Bottled water can be convenient but may contribute to plastic waste.

Purified water, which goes through filtration or other purification methods, can be a good option if your tap water quality is a concern.

Ultimately, the choice depends on local water quality, accessibility, and personal preferences.

There are  consequences when ignoring thirst and using food to quench it. Some of the possible negative effects can include:

  1. Inadequate hydration: By relying on food instead of drinking water, you may not consume enough fluids to maintain proper hydration. This can lead to dehydration, which can present various negative effects on your body and overall health.
  2. Unnecessary calorie intake: If you’re not truly hungry but eat instead of drinking, you might consume excess calories that your body doesn’t actually need. This can contribute to weight gain or hinder weight loss efforts if you’re trying to maintain or achieve a healthy weight.
  3. Nutritional Imbalances: Though water has many important values, we do need to eat. When you choose to drink fluids instead of eating, you might miss out on important nutrients that water does not provide. Foods can offer valuable vitamins, minerals, and other essential compounds that are not present in water alone.
  4. Misleading hunger cues: By consistently ignoring your body’s thirst signals and opting for food instead, you might disrupt your hunger cues. This can make it more of a challenge to recognize genuine hunger and fullness, potentially leading to overeating or poor dietary choices.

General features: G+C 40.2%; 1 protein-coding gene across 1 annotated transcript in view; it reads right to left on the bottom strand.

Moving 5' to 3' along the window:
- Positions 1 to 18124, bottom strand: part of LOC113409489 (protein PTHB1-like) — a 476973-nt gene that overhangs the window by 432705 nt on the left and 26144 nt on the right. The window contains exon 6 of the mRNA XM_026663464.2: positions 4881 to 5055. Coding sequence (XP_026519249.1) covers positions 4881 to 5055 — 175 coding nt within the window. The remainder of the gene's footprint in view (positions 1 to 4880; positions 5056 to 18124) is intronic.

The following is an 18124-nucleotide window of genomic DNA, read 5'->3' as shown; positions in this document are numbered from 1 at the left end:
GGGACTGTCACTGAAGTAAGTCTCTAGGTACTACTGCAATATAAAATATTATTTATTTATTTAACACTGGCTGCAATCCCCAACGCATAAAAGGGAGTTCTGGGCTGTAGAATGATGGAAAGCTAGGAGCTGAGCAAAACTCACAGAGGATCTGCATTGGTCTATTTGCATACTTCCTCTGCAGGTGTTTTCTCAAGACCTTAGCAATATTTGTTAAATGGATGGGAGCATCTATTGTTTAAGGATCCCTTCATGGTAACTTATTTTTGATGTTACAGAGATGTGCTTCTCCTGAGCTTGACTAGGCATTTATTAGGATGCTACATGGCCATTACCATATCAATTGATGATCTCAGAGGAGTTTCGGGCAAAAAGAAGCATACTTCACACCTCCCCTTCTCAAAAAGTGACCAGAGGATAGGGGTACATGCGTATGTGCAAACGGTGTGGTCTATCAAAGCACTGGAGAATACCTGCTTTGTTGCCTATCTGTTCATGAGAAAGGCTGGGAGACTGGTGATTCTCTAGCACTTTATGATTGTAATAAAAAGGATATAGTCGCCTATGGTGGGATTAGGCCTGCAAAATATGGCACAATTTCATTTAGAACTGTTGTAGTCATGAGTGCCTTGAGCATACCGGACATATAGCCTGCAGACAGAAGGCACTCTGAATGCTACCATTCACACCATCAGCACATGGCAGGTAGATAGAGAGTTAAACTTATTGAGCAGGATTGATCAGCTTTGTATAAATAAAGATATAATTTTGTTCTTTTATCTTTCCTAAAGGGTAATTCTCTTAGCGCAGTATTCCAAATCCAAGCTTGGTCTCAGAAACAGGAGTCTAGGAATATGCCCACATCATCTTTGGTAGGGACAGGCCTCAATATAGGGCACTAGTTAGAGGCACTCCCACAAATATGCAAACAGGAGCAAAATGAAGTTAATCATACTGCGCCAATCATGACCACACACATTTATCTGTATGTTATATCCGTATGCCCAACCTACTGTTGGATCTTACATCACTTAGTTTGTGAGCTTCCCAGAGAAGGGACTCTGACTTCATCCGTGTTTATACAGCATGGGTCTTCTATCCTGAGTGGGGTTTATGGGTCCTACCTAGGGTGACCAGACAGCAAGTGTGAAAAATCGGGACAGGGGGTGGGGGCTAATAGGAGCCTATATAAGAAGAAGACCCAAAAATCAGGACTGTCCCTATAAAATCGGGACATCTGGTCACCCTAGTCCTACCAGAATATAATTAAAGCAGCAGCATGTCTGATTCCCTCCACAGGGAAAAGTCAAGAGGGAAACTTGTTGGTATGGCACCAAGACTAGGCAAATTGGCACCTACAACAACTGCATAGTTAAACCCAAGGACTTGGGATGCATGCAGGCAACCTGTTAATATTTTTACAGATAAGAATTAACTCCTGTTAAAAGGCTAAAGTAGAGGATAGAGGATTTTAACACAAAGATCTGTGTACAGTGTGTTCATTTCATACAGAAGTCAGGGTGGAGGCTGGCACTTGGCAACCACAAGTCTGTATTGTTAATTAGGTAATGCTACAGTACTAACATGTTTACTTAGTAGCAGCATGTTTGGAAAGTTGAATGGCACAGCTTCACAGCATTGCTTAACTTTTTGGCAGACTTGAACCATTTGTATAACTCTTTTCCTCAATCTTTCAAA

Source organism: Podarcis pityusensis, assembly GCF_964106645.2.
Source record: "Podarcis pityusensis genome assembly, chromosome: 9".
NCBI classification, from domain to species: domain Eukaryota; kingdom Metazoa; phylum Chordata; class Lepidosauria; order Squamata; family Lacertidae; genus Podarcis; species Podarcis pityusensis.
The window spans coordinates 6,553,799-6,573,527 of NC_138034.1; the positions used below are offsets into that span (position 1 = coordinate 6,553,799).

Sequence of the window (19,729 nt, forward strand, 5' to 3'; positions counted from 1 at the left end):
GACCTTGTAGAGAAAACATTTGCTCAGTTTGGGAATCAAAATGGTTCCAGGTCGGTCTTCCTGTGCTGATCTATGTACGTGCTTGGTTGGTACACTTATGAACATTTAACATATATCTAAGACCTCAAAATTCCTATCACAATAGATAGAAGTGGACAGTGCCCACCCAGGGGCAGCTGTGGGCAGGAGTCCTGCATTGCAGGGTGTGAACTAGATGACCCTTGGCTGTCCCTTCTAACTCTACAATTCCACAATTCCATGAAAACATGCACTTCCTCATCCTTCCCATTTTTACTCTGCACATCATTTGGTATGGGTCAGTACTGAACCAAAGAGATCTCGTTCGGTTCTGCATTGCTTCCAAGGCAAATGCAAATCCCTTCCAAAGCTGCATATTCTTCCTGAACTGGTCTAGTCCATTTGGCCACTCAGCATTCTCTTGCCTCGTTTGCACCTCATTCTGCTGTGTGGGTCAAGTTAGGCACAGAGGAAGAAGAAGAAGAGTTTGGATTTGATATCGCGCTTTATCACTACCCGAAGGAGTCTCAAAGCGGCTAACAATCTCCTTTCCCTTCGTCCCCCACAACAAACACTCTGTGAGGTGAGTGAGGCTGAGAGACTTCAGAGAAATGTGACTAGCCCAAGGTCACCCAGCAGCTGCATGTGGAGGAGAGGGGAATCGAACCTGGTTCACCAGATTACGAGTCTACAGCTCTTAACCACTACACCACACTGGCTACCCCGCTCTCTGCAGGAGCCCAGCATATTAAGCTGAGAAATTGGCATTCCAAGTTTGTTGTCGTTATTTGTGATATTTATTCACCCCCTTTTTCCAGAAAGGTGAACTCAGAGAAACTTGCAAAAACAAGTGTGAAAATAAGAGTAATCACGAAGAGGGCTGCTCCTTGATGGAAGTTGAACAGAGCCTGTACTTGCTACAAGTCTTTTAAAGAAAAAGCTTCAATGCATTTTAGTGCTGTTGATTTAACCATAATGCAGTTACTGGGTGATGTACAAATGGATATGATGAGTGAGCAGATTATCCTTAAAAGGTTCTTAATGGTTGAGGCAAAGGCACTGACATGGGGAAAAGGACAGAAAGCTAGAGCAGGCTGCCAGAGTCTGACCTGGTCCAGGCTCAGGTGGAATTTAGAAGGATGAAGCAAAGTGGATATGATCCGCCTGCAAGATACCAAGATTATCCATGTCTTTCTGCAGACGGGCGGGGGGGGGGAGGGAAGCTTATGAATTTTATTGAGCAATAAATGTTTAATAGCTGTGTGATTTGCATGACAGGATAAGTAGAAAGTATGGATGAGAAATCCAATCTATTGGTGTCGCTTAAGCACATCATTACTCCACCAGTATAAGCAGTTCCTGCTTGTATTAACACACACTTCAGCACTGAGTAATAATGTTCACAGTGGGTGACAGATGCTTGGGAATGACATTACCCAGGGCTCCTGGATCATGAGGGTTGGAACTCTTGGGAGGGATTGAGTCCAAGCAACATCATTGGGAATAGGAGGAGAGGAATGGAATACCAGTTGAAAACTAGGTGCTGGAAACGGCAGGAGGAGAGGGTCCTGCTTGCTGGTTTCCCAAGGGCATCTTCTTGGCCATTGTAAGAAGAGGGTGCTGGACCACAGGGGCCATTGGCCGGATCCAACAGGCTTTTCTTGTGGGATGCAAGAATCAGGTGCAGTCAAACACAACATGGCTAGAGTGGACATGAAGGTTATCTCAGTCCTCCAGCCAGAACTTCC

5. Increased reliance on processed foods: If you consistently turn to food when you’re actually thirsty, you may develop a habit of reaching for processed snacks or unhealthy options. These choices can be high in added sugars, unhealthy fats, and artificial ingredients, which can negatively affect your health over time.

In conclusion, relying on food to quench your thirst instead of drinking water can have various consequences, including inadequate hydration, unnecessary calorie intake, nutritional imbalances, misleading hunger cues, and an increased reliance on processed foods.

It’s important to listen to your body’s signals and prioritize drinking water to stay properly hydrated and maintain overall well-being.

Do you confuse hunger for thirst? How much water do you drink daily? Do you find you often swap pure water out for sweetened drinks? Is it possible the sweetened drinks are confusing your want of water versus food?

Please share your thoughts—you are in good company, simply scroll to the comments box below. I’d love to hear from you. What you have to say is important.

Thank you for being a part of the reading blog forum and spending time with me and my thoughts throughout these pages. I hope my words lit your excitement to become your best self for you. I look forward to sharing my newest book with you on how to release your obsession with your Phone. God bless you… and your journey through this life and all that awaits beyond…

To learn more about recovery from food addiction, eating disorders, weight issues, dieting, aging,  money, and your phone, please check out my Release Your Obsession Series.

Stay tuned… you never know where my mind will wander…

Hugs to you, I care!
Dr. Lisa

The newest release: Release Your Obsession with Your Phone